Western Colorado is counting on 
 governor to protect state’s economy

By Diane Schwenke

Job One for the state Legislature is to preserve and enhance Colorado’s quality of life, including our economic quality of life in Grand Junction and across the state, by creating a dynamic and robust jobs climate.

Yet this legislative session has been marked by bill after bill that will cost jobs, unfairly tax major Western Slope employers and keep businesses from locating or expanding in Colorado. Worse, we are seeing anti-jobs bills that use narrow ideology to reward politically favored special interests. 

When the new Legislature was gaveled into session in January, we heard speeches from legislative leaders touting their commitment to job creation and economic growth. By the time the gavel falls this week, we may, in contrast, have seen the most anti-jobs array of bills to hit a governor’s desk in decades.

Colorado job creators are counting on Gov. John Hickenlooper’s reputation as a passionate advocate for jobs, and a veto pen full of ink, to keep our state on a positive, pro-growth path.

We are turning to the governor because, as Western Slope families and businesses know all too well, we’re not out of the economic woods, and these bills will drive us backward, not forward. With unemployment stubbornly above the state and national average at 9 percent, too many of our neighbors are struggling to find work. And when the Legislature puts a bull’s eye on employers, we worry that unemployment will go still higher. 

Consider these, among many, of the anti-jobs, anti-consumer bills that are being pushed through the Legislature:

✔ Several bills unfairly and punitively targeted Colorado’s oil and gas industry — without guaranteeing one bit of enhanced environmental protection. For example, anyone who works at an energy company who wants to lend expertise by serving on the Colorado Oil and Gas Conservation Commission would be prohibited from serving, something not required of any other commission member. Other bills would expand state bureaucracy, hike taxes and create taxpayer funded, politically motivated studies to blacken the eye of the energy industry. 

✔ Ignoring a process in place to increase the use of renewable sources of energy by electric co-ops that serve rural Colorado, an ideologically driven bill would sharply and unnecessarily hike those requirements, dramatically increasing energy costs on rural Colorado families and businesses.

✔ Despite having tens of millions of dollars in strike funds on hand, labor unions want an unlimited ability to tap state unemployment funds to pay workers idled in the wake of union-initiated job actions. This bill would undo years of legal balance between management and labor that has worked well and kept the peace. Worse, it’s an open invitation for strikes to inconvenience Coloradans at major retail locations across the state.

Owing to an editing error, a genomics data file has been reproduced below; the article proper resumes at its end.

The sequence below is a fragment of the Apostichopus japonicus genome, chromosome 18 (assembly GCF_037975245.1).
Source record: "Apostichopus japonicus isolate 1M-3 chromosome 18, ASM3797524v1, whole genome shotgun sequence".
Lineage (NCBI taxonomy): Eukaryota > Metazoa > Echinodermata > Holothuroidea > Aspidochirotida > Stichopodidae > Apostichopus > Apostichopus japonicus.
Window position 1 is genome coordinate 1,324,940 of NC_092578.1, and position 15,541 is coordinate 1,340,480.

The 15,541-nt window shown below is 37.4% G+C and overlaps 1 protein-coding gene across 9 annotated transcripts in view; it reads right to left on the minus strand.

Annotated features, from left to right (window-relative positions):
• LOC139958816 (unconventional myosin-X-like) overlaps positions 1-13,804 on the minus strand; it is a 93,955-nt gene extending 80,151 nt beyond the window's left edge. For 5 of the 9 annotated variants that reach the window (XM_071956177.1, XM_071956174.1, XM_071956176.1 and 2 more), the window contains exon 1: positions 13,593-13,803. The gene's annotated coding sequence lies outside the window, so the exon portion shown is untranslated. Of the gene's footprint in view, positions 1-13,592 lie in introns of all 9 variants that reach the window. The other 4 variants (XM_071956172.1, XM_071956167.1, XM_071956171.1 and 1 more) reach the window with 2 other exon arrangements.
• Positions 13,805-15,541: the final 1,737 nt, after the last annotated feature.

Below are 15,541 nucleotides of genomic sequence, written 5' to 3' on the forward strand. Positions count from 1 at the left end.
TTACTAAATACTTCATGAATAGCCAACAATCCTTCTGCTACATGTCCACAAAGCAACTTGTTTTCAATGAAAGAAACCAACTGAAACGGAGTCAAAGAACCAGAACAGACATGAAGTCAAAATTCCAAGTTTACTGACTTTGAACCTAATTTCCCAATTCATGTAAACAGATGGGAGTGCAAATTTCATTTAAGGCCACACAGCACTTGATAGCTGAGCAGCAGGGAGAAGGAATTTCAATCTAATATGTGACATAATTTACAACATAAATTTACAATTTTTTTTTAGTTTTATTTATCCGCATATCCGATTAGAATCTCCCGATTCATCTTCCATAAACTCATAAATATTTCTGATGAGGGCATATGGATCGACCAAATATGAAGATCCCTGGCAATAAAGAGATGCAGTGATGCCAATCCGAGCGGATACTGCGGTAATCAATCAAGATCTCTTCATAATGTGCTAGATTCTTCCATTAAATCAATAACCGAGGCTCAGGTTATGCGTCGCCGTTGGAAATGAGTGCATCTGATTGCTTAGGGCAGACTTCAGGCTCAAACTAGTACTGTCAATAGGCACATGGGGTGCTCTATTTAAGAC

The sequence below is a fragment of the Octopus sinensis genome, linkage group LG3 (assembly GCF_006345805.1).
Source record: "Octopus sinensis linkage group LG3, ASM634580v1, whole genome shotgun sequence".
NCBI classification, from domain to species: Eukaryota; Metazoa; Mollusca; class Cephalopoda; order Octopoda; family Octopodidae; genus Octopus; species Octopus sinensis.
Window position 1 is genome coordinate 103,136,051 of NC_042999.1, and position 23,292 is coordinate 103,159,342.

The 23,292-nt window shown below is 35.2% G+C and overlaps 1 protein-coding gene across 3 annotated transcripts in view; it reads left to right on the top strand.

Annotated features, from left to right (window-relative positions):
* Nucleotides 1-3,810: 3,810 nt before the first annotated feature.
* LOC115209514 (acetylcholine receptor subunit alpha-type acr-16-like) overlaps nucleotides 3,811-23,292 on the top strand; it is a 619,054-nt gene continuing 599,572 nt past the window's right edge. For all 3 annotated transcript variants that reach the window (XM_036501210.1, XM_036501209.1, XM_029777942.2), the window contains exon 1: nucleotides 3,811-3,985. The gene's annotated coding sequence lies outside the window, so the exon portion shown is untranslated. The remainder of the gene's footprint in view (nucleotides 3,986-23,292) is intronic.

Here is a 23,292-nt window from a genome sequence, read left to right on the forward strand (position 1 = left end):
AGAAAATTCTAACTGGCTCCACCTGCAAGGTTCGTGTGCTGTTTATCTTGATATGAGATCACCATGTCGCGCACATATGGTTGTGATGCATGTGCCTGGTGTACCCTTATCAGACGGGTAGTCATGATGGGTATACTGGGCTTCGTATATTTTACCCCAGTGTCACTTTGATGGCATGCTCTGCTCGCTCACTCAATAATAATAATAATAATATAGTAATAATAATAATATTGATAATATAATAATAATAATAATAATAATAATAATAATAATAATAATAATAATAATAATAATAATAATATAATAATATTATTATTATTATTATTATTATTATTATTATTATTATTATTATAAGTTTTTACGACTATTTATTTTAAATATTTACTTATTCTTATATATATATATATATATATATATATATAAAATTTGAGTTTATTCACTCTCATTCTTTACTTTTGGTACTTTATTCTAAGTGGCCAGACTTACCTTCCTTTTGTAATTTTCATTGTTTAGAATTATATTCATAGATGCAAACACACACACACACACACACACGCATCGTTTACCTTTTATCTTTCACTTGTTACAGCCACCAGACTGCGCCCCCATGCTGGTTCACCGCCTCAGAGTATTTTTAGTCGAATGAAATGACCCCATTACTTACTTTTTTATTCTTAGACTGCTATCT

We have seen wave after wave of legislation, often crafted with no conversation or input with the industries that will be affected, that undoes balanced, bipartisan and successful efforts of several governors — including Hickenlooper — to ensure that Colorado is better positioned than most states for economic growth.

These bills, and many others with similar motivations, do little but blacken Colorado’s reputation as a great place to do business, create jobs and raise a family. 

The state’s hope to prevent deep and lasting damage rests with Gov. Hickenlooper. He has made the development of policy through consensus, dialogue and collaboration a hallmark of his governing style during the past two years. 

The raft of anti-jobs bills heading to his desk is at odds with what the governor has stood for, and we hope that he continues his strong record on jobs and the economy by vetoing these bills. When he does, the nation will know that Colorado is still “open for business.” 

Diane Schwenke is president and CEO of the Grand Junction Area Chamber of Commerce.


COMMENTS

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By expanding state bureacracy Ms. Schwenke means hiring more field inspecotrs for oil and gas operations.  Not sure why that is ‘unfair’...if companies are doing it right no problem?  Or that it is ‘punitive’ again, if no violation no punishment.  On the other hand just look 40 miles upstream to the parachute Creek to understand why both more inspectors and increased fines for illegal lawbreaking activity (i.e. discharging Benzene into Western Colorado’s water supply) are needed.

Ahh, yes.  The Chamber’s goals: ensure prices stay high, wages stay low, and companies can poison our air and water with impunity.  Why Real People think the Chamber’s agenda benefits them is a mystery to me.

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